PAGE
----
US colleges get new challenge on tuition fee discounts

Former corporate finance analyst promises to help students negotiate campus aid awards in return for a cut

November 19, 2021
Shopper offered 25% off leaflet in a store entrance to illustrate US colleges get new challenge on tuition fee discounts
Source: Getty

A former corporate finance analyst is creating what he sees as a new wave of data-infused tools that can help US families fight the costly confusion of college pricing – but perhaps hurt institutions in the process.

The entrepreneur, Julian Treves, is just starting his service, which will challenge institutional aid awards – the student-specific discount offered on advertised tuition prices – in return for a share of the additional money his student customers extract.

“I’m very familiar with the world of academia,” said Mr Treves, the son and brother of college professors, “and just looking at it as a businessperson, I was struck by what was going on and how unfair it was to students.”

Mr Treves is launching his company, College Tuition Advisory Services, just weeks after JPMorgan, the biggest US bank by assets, bought the college planning services provider Frank, which also helps students press colleges for larger financial aid awards.

Frank, however, is among the services that ask families to pay several hundred dollars in advance to pursue the aid appeals. Mr Treves said he is confident enough in his data and the expected size of the market that he is willing to file appeals for just the promise of being paid 25 per cent of whatever additional tuition discount he helps students obtain, up to $2,000 (£1,500). Other companies, he said, are getting ready to join him shortly in offering such a contingency fee approach.

The market, he said, centred on the estimated 700,000 students who each year enter moderately selective US institutions – those with admission rates below 35 per cent but outside the elite top tier. Among those students, the prime candidates are students from families earning enough to afford private-school tuition but not so much that institutions would not typically offer them any aid. That probably means an annual income range of about $80,000 to $250,000, he said.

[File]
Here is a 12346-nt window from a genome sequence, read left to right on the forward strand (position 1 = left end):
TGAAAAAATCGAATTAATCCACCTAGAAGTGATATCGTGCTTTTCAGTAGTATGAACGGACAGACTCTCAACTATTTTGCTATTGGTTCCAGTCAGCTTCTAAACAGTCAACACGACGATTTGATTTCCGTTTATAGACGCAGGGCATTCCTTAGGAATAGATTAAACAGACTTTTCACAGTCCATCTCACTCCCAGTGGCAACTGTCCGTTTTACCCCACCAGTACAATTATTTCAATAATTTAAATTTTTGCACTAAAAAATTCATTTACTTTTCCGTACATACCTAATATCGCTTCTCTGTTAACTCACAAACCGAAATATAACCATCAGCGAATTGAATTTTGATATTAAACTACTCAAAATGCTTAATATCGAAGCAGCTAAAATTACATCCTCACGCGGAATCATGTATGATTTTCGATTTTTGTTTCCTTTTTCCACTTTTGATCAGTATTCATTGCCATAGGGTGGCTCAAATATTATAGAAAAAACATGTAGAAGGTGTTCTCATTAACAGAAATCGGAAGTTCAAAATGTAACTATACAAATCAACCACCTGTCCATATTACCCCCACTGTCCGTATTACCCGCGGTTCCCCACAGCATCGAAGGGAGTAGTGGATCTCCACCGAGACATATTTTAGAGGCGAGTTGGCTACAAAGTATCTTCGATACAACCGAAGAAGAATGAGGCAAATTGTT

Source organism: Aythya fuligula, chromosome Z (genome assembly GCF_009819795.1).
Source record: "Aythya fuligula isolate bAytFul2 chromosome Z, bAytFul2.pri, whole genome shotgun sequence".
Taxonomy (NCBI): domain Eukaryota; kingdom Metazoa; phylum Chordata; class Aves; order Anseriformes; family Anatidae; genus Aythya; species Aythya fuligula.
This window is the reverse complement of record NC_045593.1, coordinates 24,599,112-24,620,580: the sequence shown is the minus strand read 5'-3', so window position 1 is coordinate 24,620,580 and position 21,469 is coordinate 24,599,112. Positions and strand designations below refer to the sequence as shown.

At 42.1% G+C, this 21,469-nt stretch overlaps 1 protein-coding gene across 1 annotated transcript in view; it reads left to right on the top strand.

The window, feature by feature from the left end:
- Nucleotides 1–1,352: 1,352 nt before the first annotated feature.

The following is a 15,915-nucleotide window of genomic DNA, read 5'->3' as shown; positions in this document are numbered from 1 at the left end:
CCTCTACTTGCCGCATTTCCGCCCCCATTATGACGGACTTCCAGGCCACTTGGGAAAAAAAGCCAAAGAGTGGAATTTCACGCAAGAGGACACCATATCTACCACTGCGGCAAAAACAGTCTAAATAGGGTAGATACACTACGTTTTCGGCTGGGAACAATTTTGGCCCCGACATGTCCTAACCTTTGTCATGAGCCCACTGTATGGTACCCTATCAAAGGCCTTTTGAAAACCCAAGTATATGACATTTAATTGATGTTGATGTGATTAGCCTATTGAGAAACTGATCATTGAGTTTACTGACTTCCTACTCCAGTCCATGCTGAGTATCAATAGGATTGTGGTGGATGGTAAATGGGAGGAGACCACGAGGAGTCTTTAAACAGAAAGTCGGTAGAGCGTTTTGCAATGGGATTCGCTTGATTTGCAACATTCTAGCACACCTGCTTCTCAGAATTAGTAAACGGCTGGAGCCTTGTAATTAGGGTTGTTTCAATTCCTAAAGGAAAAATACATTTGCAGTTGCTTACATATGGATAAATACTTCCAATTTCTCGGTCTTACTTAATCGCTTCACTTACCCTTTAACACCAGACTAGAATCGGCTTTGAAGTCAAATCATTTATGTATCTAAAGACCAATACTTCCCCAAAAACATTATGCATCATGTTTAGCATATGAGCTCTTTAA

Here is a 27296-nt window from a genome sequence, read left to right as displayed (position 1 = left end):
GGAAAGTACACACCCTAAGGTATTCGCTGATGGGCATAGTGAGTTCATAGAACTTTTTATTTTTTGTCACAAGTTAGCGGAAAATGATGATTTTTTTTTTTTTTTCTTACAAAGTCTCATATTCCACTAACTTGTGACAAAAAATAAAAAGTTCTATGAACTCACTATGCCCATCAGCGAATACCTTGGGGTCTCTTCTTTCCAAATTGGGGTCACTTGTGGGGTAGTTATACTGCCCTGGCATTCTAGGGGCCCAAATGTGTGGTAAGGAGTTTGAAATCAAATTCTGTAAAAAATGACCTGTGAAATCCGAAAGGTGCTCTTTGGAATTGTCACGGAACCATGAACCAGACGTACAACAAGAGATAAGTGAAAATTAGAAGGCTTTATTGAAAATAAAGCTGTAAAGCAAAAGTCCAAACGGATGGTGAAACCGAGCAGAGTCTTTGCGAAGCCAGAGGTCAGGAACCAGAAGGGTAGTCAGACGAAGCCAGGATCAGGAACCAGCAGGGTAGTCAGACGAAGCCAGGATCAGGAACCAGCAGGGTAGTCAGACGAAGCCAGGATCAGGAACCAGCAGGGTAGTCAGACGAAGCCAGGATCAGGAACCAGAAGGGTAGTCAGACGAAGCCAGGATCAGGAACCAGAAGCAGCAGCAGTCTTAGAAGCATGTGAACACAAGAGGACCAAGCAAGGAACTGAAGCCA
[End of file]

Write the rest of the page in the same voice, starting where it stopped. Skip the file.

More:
That target area, however, also encompasses many of the middle-tier private institutions that in recent years have been struggling to balance their budgets and stay in business as a result of the long-term retreat in the numbers of US high school graduates, more recently compounded by the pandemic-driven economic decline.

Mr Treves said he recognised that his choice of venture could hurt some vulnerable US colleges. But more importantly, he said, it could help students and families who are defenceless when colleges offer them aid packages that still leave them paying more than necessary.

“My point of view is that I’m not trying to hurt the colleges,” he said. “What I’m trying to do is even the playing field, and make sure the consumers have the information to make the right decisions.”

Experts in selective colleges and admissions acknowledged that such developments could force significant change in the process of setting tuition fees, especially if the data compiled by Mr Treves and other entrants truly allowed students to accurately predict the net rates that colleges are willing to accept.

It is too early to make a clear assessment of that effect, said Richard Ekman, an adviser and former president at the Council of Independent Colleges, whose members include selective liberal arts institutions. But the idea, Dr Ekman said, did appear to raise the possibility of hurting private higher education while doing little to help the neediest students.

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